“Thank God!” he said, and he almost sprinted from the room. I left in the opposite direction.

Good riddance.

He

She was bugging me. She’d been moody for days. When she called me and said we needed to talk, I gigured that the inevitable break up talk was imminent. And frankly, that was fine by me.

But now that we were together, she wasn’t saying anything. I decided to make the first move.

“Are you going to tell me what’s going on?”

“What do you want me to say?”

I hate you? I’m sick of this? It’s over?

“Well clearly you’re acting like this for some reason, so what’s up?”

“I don’t know.” This was harder than I thought. She was withdrawn. Maybe it wasn’t the breakup conversation. I looked at her more closely.

“Come on, what’s wrong?”

“I’m pregnant.”

Whoa. That was not one of the possible options.

“Really?” No, not really, I’m just fooling. What a stupid question. I saw contempt in her eyes.

“Yeah.” Ok, next stupid question. I was on a roll.

“Is it mine?” I mean, really, who wants to know the answer to that, one way or another? I didn’t love her, didn’t even like her much. I definitely didn’t want to have a kid with her. But although I was pretty sure she’d been cheating on me, I had no desire to know for sure.

“I dunno, maybe.” My stomach lurched. Maybe was a confirmation of the cheating. I’d almost have preferred a “How could you ask that?” blowup, not this sulky quiet. My heart grew cold.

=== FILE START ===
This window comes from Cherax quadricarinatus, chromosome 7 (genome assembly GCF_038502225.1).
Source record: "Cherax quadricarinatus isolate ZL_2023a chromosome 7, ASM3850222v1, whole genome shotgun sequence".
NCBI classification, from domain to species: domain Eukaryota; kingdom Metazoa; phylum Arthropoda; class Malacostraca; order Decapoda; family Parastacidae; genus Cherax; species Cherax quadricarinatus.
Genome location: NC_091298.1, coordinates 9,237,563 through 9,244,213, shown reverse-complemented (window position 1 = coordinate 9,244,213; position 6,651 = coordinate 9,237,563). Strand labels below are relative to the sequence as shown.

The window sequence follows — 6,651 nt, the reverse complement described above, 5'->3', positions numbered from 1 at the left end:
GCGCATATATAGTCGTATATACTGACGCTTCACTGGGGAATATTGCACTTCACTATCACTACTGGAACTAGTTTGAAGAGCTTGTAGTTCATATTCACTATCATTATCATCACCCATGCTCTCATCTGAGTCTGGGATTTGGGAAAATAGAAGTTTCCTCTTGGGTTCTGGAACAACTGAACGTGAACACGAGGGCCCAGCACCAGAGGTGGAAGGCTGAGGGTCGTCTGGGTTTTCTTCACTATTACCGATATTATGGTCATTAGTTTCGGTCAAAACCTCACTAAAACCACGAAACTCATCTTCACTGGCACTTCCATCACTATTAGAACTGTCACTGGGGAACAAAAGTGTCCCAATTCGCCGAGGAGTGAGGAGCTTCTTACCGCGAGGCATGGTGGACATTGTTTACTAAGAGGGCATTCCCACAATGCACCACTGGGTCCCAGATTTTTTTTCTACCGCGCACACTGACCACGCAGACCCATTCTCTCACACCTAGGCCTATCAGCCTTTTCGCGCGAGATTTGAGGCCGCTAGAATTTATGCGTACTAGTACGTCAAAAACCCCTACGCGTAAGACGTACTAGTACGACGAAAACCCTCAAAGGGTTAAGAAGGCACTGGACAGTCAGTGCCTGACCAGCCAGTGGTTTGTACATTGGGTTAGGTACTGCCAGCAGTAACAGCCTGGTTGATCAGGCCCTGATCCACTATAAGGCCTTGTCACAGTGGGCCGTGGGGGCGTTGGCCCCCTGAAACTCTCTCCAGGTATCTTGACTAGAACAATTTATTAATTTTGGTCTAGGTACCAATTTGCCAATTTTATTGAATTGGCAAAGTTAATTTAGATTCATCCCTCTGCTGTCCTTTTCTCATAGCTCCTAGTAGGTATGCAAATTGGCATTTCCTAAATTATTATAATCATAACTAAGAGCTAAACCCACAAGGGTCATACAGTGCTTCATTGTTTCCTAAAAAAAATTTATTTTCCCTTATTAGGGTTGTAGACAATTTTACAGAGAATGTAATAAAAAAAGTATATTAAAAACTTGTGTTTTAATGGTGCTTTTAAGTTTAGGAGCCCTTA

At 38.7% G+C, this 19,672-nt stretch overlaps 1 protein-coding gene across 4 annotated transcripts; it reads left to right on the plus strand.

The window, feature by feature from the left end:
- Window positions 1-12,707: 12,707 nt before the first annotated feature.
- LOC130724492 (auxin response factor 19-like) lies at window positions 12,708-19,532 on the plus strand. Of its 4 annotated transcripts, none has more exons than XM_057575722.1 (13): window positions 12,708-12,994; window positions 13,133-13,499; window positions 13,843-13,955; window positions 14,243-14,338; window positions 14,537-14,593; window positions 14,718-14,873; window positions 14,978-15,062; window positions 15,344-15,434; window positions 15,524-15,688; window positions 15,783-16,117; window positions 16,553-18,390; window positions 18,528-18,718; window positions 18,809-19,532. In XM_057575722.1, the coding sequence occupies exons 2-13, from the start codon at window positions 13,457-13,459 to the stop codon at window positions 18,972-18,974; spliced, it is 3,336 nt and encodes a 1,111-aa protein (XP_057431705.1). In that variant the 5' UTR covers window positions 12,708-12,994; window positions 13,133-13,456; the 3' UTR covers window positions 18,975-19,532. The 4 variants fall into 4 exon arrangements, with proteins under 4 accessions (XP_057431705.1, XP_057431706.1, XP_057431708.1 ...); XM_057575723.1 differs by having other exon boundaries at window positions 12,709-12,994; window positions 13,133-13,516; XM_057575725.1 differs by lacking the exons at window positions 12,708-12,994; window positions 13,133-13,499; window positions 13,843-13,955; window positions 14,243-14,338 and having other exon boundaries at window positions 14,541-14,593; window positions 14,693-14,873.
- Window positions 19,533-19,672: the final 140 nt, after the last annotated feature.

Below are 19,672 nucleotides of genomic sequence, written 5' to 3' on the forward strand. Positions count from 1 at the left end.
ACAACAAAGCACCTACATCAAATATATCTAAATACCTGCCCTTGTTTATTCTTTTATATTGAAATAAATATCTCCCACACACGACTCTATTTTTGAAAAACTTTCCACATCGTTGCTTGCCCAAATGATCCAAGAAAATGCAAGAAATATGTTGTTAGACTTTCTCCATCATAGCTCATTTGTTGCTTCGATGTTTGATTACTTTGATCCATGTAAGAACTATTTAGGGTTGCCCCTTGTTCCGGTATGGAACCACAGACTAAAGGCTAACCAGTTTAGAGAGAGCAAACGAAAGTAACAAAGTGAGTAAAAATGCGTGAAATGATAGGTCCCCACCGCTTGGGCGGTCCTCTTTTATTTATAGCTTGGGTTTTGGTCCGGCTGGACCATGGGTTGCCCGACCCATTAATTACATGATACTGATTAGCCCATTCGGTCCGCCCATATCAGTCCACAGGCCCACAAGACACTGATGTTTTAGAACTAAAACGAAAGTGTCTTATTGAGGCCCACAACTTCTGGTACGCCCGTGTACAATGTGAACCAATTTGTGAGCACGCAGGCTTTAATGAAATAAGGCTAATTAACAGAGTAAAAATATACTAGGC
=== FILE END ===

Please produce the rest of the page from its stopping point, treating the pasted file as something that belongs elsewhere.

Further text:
“Maybe?”

“Probably not.”

I was furious. I was ecstatic. I mourned the loss of my brief, ten-second child. I celebrated my freedom.

“Thank God,” I snapped.

And then I sped out of the room so she wouldn’t see the tears.

On a lighter note:

This YouTube clip was obviously part of an exercise for a film school or something. These two did a pretty good job. But I found another one which you might find amusing, although they would fail the sound check:

Hair

“You look nice today,” my wife said a couple of days ago. She looked at me. “I think it’s the beard.”

bearded damo

How’s this look?

In other news, Madonna posted a photo on Instagram that briefly broke the Internet:

Madonna's armpit

Women everywhere jumped to Madonna’s defence. Anyone who made a negative comment was instantly branded as being sexist.

“A woman’s body is her own. She can do anything with it that she likes, you sexist beast!”

This is true. But having a preference isn’t sexist.

My wife likes me in a beard. She prefers me with a beard. She thinks I look better with a beard. Other girlfriends have hated the beard. The beard must go. They would never date anyone with facial hair. Or chest hair. Or back hair. And no, I’m not posting photos of that.

Not to mention this look:

bald damo

serial killer?

I was having a very positive online dating experience with a girl. We’d emailed back and forth for a few weeks and were ready to meet up for the first time. And a couple of days beforehand I did Shave for a Cure.

She almost had a heart attack when she met me. She was very attracted by the hair that I had. Less attracted by the weird bald creature that turned up to our first meeting.